If in recent years Titian rather than Giorgione has often come to be seen as the guiding spirit behind the Arcadian mode, Giorgione was certainly a pioneer in introducing ‘special effects’ into landscape painting, such as thunderstorms, moonlight and conflagration. The ‘large canvas in oil of Hell with Aeneas and Anchises’ by Giorgione, recorded by Marcantonio Michiel in the house of Taddeo Contarini in 1525, almost certainly showed a dark landscape dramatically illuminated by flames and smoke, as is reflected here in Titian’s Orpheus and Euridice (c. 1510–15; Accademia Carrara) and in the scenes of Lot and His Daughters by Bonifacio (c. 1520) and Cariani (c. 1525), both of which show the cataclysmic destruction by fire of the cities of Sodom and Gomorrah in the background. In another work by Cariani, the Woman in a Landscape (c. 1510; Staatliche Museen), the reclining semi-nude anticipates Palma’s Nymph, but behind her, instead of an idyllic pastoral landscape, unfold scenes of thunder and lightning, flooding, and a city on fire, made even more terrifying by the arrival in the right background of a troop of Turkish invaders. Less hostile, but equally spectacular, are the glowing red sunsets introduced by Titian into his Orpheus and Euridice and Tobias and the Angel (c. 1512–14; Fig. 3) and the evocative sunrise by Palma in his Resurrection (c. 1520–22) from the Bergamask village of Serina.
The contrasting theme of nature in tamed form, as a garden, is represented by Lotto’s sparklingly luminous Susanna and the Elders (1517; Uffizi) and Sustris’ Noli me Tangere (c. 1552; Palais des Beaux-Arts), in which Gethsemene is shown as a fashionably formal parterre, with geometrical box hedges, alleys, statues and fountains. The exhibition also offers an informative photographic display of an actual Venetian villa and its garden, the Villa dei Vescovi at Luvigliano, and of its frescoes by Sustris depicting panoramic landscapes, including one with another ‘Nymph of the Fountain’ in the foreground.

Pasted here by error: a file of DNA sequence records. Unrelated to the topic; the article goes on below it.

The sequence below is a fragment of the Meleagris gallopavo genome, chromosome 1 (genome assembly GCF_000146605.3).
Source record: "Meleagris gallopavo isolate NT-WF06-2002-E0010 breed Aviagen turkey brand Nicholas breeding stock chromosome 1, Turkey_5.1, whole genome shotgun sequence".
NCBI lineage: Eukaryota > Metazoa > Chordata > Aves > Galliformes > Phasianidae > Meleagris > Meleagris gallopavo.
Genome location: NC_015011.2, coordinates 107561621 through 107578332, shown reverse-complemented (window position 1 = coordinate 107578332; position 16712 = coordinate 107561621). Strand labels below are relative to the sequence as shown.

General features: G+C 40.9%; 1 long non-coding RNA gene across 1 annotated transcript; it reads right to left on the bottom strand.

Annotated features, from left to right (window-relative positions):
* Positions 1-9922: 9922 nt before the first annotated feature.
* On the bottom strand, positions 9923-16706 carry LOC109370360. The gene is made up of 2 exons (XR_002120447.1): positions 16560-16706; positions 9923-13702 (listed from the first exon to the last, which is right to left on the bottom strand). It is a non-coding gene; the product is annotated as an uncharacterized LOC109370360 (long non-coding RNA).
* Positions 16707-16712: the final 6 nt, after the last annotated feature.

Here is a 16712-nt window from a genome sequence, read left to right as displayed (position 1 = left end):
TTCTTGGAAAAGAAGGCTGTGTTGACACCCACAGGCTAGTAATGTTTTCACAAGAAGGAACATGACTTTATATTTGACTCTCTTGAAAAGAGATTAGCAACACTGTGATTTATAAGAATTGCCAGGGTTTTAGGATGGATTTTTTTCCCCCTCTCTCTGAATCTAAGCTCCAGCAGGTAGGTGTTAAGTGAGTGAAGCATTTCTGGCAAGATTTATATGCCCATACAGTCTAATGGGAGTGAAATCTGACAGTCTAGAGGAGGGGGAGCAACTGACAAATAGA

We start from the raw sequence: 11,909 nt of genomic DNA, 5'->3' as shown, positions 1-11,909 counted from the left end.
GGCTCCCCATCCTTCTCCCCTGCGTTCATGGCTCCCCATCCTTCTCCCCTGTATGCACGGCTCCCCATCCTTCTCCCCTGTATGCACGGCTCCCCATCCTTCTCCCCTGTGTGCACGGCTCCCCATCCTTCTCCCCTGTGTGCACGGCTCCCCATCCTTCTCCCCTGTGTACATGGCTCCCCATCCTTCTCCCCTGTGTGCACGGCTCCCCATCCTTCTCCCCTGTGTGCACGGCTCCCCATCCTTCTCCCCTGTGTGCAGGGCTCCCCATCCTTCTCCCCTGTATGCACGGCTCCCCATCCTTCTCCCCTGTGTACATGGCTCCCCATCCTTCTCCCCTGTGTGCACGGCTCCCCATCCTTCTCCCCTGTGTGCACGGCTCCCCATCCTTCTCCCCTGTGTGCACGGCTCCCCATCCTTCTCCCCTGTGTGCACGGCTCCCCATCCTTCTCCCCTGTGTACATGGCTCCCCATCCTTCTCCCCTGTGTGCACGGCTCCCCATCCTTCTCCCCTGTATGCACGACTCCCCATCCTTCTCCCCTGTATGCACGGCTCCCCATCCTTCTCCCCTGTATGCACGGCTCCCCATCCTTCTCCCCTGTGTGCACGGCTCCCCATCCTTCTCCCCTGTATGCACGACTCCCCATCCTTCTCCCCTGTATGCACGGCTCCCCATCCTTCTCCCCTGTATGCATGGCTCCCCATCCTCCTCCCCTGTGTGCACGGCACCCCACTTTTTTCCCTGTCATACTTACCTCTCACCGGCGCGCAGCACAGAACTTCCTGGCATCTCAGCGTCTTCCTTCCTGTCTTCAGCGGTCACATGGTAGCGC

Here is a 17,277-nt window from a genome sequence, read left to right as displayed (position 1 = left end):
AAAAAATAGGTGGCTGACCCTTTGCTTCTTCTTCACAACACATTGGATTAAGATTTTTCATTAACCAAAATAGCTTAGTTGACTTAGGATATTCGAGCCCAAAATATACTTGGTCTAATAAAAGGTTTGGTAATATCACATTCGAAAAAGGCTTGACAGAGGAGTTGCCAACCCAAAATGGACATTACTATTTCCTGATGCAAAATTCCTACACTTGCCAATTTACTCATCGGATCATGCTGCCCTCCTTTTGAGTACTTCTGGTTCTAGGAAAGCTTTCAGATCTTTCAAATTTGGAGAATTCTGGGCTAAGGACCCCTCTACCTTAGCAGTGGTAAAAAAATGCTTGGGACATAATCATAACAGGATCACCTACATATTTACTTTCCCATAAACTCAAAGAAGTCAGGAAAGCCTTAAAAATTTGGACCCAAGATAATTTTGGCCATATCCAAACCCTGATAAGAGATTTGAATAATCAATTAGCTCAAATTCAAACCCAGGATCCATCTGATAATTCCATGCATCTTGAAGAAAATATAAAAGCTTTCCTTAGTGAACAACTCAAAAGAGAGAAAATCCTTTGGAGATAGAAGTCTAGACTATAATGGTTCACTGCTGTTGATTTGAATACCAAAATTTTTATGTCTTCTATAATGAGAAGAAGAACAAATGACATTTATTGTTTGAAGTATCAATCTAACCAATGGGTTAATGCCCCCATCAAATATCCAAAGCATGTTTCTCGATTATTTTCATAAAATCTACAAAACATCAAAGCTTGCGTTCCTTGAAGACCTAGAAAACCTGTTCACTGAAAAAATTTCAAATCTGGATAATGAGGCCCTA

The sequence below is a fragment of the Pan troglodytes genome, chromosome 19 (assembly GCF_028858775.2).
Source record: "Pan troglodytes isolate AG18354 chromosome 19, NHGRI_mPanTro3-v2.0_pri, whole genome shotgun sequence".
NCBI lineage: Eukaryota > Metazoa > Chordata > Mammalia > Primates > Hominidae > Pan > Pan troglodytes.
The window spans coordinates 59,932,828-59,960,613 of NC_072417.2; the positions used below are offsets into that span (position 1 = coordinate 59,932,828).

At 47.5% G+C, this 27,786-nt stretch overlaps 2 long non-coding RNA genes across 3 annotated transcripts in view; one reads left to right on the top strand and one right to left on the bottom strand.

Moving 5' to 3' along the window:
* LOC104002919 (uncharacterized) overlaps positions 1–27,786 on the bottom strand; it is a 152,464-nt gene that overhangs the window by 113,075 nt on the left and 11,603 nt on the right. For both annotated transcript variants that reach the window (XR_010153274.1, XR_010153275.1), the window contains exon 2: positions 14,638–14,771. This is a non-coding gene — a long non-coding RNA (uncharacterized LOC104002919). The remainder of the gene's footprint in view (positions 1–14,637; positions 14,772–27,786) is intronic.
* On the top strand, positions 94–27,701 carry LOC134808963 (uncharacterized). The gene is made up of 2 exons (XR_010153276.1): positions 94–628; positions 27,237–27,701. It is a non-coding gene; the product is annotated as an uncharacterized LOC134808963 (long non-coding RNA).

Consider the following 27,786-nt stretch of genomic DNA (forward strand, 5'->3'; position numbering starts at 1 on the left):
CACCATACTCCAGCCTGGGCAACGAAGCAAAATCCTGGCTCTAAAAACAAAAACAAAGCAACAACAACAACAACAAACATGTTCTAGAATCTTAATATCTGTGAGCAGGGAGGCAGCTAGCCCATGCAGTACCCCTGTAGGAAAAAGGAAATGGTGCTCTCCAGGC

A native of Amsterdam, Sustris was a specialist in the ‘world landscape’, a type previously developed by Joachim Patinir and other Flemish painters, and he made an imp-
ortant contribution to popularising it in Venice. A particularly impressive example in this exhibition is his Baptism (c. 1545–50; Fig. 2), in which the foreground figures, seen from bird’s-eye view, are dwarfed by a broad valley that leads the eye past luxuriant trees, water meadows and a shimmering city towards distant mountains with fantastic peaks. A scarcely less impressive example of the type is the Good Samaritan (c. 1550; Lowe Art Museum) by Domenico Campagnola, a painter whose innovative work as a landscape draughtsman is illustrated by a drawing from the Uffizi in which nature is complemented by a distant town – but not a single human figure.
Transplanted northern Europeans continued to inspire new developments in Venetian landscape painting in the last decades of the 16th century, as can be seen in the Landscape with Nymphs and Satyrs Fishing (c. 1592) by Pauwels Franck, known in his adoptive city of Venice as Paolo Fiammingo. Here the mythological figures are placed in a highly original manner in dense woodland, under towering trees and lush foliage. Fiammingo seems to have previously worked for a time in the studio of Jacopo Tintoretto, but neither Tintoretto nor his great contemp-orary Veronese are particularly well represen-ted in this exhibition, on omission which, considering everything else on display, causes it to end in something of an anticlimax.
Peter Humfrey is Professor of Art History at the University of St Andrews.
LATEST NEWS & COMMMENT
Brussels plays host to a trio of outstanding fairs at the Place du Grand Sablon in early June, and the ever popular Carré Rive Gauche – now in its 36th year – returns to the Left Bank in Paris.
The work of John Nash has often been overshadowed by that of his contemporary, John Soane. But his pragmatism, as well as his experiments with the picturesque, make him one of the most significant of all British architects.
Apollo is published in London, one of the world’s great art capitals and home to extraordinary, thrilling exhibitions such as last year’s ‘Bronze’ at the Royal Academy